Jobs of the present: How David went from perm to contract

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The myth isn’t true: not all little boys want to be a train driver when they grow up. In fact, by all accounts, the majority of people with rail jobs get into the industry because they’re inspired by an acquaintance who works in that area. Certainly that was the case for David Smith, who followed a family member to Network Rail. He says it’s a common story.

David spent several years working as a permanent employee, but recently made the not insignificant jump to the world of contracting. He was placed in both his previous role at McNicholas and current contract role as an Engineering Manager at Source Design by ARM. We spoke to him about his experience of making the leap.

Just because you fall into a job, doesn’t mean you’re not suited to it

Though David may have, in his own words, “stumbled” into rail, he was looking for a change from the commercial electrical roles he’d worked for the past 12 years. He actively sought out a new industry to keep himself from “going stale”. It just so happened that he knew people in rail, but it was there that he found his vocation – on the design side.

It was while he worked within the infrastructure maintenance function at Network Rail that David realised he possessed skills that could benefit the business, and consequently the rail industry as a whole – all of which goes to show that all of us have transferable skills of some sort or another, even if you are moving between industries.

It was after flexing these skilled muscles and working with subcontractors at Network Rail, that David realised perhaps contracting was the way forward, thus starting a whole new chapter in his professional life. 

No fluffy blanket

It’s a dream held by many people: working for themselves and becoming a consultant. Increasing numbers of specialists are taking control of their careers in this way, defining their own employment terms to an extent. Often, it’s used as a way to progress up the career ladder, something David was keen to do; wanting to give himself “another gee-up and really go for it”.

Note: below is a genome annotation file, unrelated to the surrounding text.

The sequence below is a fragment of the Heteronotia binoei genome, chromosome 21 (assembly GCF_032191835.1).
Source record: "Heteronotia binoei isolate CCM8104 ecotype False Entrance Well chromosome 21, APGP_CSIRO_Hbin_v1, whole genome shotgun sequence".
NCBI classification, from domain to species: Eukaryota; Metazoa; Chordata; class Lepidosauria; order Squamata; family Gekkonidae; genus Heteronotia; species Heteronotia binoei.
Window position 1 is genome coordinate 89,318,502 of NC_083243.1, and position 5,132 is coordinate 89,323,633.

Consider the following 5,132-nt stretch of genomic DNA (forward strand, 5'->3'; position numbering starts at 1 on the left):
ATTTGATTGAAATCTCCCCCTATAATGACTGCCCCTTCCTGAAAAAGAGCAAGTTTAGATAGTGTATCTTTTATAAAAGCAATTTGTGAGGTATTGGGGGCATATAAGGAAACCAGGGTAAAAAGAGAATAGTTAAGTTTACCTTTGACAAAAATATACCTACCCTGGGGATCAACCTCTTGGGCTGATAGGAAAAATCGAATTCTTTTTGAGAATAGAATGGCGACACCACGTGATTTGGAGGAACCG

Naturally, it’s a decision which requires much thought – you don’t have the same benefits and “fluffy blanket” safety nets, says David, when you’re a consultant. Aware of the risks, he sought some expert advice.

“I spoke to Adam [Razzell, ARM’s Head of Rail] before I left Network Rail. Going from a perm position’s always a bit of a risk. I explained my skill set, what I’d been involved in to date, and he applied that to his obvious industry knowledge. I was soon placed with a design consultancy.”

This consultancy was subcontracted at Source Design, which gave David the opportunity to see his future employer from all angles – a unique perspective which enabled him to make an informed decision to move to Source Design.

When asked what his typical day looks like, David says one word: “meetings”. Not something that most of us enjoy admittedly, but for David, it’s one of the best elements of his job. The opportunity to meet a diverse range of people is something he thrives on. He now has subcontractors working for him, all of whom he’s brought in through ARM (“I knew you’d get a different level of candidate coming through the door”).

Be confident and know that you’re good at what you do

The change from perm to consultant was “different in a good way…refreshing.” David has more autonomy in his role and has noticed generally in the industry that principal contractors are encouraged to make more decisions, given the self-assurance to appoint competent staff and allowed the freedom to shape how a project is run, rather than rely on Network Rail to do it.

This really highlights the importance of doing things in detail at the front end, he says, ensuring that the right people are in the right roles from the start – hence David’s collaboration with ARM from a client perspective.

So how would he advise someone thinking of going from a permanent role to contract? Without hesitation, it’s all about confidence.

“Be confident, that’s a big one, and know you’re good at what you do. You need to know that you can deliver what you say you’ll deliver because you don’t have that same level of job security; you can’t just plod along, “ he says. “But I enjoy that, it’s pushed me up and kept me on my toes.”

It helps also to have someone who can help you sanity-check the decision; in David’s case, this was Adam. They discussed in detail David’s strengths and weaknesses, and using Adam’s industry knowledge, talked about the companies where David’s skills and personality would best fit.

“I’ve only been to two interviews through ARM and I got both jobs, so that to me is testament to it working,” he adds.

Confidence and support, then, appear to be key in making the move. It’s can be a big jump, but one which pays dividends in terms of the type of work you’ll do, the compensation and the work-life balance.

How does David think it’s going? “So far, it’s worked out quite well”, he says modestly.

If you’d like to make or consider making the change from permanent employment to contract, we’d love to chat to you. Get in touch to find out more.